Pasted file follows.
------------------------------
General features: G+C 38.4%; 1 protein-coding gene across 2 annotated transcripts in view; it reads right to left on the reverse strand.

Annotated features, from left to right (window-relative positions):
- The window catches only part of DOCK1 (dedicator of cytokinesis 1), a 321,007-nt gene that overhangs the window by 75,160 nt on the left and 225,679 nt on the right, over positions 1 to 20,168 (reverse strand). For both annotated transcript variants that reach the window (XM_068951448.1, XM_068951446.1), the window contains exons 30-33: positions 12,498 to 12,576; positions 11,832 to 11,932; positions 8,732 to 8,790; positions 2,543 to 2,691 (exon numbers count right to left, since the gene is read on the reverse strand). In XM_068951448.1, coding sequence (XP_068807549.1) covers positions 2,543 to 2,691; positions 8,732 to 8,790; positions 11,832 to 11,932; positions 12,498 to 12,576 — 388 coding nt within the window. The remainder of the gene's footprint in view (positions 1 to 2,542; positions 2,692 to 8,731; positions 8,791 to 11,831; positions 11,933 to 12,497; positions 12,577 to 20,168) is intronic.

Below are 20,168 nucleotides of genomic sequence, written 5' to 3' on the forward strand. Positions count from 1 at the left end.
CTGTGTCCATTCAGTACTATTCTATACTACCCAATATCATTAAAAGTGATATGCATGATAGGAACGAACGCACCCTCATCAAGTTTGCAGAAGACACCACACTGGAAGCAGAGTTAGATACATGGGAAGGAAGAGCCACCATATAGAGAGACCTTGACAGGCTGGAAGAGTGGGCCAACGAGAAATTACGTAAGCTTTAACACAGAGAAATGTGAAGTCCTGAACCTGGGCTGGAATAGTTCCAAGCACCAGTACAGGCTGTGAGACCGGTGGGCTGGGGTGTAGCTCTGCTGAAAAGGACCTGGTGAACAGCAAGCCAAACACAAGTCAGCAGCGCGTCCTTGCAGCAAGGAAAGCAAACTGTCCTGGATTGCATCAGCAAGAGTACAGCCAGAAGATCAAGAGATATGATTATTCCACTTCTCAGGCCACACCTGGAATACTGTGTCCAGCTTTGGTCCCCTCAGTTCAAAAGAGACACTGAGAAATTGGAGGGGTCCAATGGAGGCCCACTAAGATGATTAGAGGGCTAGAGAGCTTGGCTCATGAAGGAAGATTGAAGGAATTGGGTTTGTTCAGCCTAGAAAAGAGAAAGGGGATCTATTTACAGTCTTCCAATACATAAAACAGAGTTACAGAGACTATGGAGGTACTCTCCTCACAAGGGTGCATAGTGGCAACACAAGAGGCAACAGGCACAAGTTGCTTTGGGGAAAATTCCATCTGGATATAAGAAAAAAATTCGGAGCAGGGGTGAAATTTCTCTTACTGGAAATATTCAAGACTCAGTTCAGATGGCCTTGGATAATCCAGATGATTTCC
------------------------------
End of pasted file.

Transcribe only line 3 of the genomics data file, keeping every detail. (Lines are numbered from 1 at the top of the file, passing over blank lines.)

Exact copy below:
- The window catches only part of DOCK1 (dedicator of cytokinesis 1), a 321,007-nt gene that overhangs the window by 75,160 nt on the left and 225,679 nt on the right, over positions 1 to 20,168 (reverse strand). For both annotated transcript variants that reach the window (XM_068951448.1, XM_068951446.1), the window contains exons 30-33: positions 12,498 to 12,576; positions 11,832 to 11,932; positions 8,732 to 8,790; positions 2,543 to 2,691 (exon numbers count right to left, since the gene is read on the reverse strand). In XM_068951448.1, coding sequence (XP_068807549.1) covers positions 2,543 to 2,691; positions 8,732 to 8,790; positions 11,832 to 11,932; positions 12,498 to 12,576 — 388 coding nt within the window. The remainder of the gene's footprint in view (positions 1 to 2,542; positions 2,692 to 8,731; positions 8,791 to 11,831; positions 11,933 to 12,497; positions 12,577 to 20,168) is intronic.